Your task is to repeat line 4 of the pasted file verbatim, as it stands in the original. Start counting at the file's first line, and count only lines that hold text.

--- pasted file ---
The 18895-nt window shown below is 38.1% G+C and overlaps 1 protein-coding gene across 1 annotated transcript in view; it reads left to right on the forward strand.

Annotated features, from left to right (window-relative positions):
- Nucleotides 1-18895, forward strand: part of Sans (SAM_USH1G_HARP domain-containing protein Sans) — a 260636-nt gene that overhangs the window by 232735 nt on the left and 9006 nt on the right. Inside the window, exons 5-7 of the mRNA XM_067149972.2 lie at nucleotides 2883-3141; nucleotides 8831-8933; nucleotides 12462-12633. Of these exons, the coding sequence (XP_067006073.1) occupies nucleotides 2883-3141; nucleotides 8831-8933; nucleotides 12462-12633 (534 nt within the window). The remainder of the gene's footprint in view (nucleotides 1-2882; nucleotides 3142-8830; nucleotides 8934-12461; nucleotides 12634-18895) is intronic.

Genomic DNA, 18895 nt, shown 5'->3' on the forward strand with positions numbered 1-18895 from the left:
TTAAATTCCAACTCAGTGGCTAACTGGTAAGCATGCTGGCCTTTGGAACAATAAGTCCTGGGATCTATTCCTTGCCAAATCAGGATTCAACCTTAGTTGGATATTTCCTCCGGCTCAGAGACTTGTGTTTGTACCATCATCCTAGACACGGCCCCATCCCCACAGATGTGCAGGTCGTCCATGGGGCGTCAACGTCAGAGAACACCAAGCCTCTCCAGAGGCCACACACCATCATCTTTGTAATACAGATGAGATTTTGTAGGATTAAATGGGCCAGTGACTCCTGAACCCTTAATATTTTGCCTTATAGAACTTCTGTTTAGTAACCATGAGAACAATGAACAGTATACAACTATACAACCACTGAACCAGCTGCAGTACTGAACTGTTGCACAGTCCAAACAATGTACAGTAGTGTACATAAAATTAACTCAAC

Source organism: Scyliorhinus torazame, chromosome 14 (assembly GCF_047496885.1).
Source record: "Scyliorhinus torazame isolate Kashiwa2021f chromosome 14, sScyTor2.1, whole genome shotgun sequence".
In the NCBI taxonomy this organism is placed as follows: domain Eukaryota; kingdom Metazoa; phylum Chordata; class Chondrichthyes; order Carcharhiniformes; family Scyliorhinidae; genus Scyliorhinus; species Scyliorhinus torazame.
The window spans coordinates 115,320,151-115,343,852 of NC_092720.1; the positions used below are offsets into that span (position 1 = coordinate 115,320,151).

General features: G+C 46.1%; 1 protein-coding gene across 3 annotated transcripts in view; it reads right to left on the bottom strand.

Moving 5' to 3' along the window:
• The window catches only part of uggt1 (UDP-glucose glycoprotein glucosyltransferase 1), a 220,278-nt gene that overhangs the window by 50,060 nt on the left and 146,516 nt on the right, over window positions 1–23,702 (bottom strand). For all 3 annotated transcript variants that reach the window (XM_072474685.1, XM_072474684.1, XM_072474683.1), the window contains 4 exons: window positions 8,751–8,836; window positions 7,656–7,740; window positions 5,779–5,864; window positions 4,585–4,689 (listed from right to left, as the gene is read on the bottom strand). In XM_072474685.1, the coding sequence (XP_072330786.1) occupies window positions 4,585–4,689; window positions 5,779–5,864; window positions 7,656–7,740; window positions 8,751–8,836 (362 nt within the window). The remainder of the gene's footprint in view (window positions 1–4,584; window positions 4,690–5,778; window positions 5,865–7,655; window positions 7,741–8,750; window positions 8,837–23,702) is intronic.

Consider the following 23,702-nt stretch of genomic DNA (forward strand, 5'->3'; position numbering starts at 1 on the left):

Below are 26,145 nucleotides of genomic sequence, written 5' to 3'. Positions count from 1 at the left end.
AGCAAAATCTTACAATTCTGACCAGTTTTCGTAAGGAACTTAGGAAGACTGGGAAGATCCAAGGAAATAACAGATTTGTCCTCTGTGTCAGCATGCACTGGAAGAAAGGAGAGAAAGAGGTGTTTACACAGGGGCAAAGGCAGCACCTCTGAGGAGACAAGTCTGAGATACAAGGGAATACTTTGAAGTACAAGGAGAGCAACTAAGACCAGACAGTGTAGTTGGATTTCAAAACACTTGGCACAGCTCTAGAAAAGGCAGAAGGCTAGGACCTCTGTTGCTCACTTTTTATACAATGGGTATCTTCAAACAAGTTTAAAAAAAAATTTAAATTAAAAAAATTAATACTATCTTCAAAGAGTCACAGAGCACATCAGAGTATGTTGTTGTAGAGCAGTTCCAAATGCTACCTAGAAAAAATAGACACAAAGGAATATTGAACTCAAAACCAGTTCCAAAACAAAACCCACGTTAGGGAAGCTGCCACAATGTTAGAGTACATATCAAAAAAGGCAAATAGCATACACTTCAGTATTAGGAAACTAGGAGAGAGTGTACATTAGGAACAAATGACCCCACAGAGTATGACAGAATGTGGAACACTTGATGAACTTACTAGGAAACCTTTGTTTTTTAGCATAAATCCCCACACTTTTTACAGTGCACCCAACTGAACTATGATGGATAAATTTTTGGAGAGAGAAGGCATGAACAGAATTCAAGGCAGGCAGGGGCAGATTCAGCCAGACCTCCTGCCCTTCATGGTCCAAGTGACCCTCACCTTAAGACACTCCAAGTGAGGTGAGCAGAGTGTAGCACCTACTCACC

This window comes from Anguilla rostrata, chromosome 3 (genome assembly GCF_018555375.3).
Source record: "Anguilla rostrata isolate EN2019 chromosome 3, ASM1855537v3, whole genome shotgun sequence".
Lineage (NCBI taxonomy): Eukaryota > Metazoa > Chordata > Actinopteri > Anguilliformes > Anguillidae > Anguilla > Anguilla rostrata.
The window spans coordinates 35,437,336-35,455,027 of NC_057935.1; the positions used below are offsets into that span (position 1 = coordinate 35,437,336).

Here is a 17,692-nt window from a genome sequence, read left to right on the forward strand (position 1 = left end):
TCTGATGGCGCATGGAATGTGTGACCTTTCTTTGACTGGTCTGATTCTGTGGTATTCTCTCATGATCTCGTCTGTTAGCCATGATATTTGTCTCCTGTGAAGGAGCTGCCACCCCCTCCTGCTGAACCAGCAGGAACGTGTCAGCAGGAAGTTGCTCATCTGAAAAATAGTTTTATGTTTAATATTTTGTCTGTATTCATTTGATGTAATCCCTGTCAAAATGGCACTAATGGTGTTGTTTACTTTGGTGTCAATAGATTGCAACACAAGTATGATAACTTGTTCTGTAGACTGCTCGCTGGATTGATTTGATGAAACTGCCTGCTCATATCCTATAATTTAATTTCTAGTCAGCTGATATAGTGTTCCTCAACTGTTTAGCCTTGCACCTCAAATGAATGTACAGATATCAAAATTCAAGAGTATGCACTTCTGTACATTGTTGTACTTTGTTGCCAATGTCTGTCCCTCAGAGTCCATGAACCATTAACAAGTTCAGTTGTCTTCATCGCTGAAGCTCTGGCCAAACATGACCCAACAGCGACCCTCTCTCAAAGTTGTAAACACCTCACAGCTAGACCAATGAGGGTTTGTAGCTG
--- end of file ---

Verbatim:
Genomic DNA, 18895 nt, shown 5'->3' on the forward strand with positions numbered 1-18895 from the left: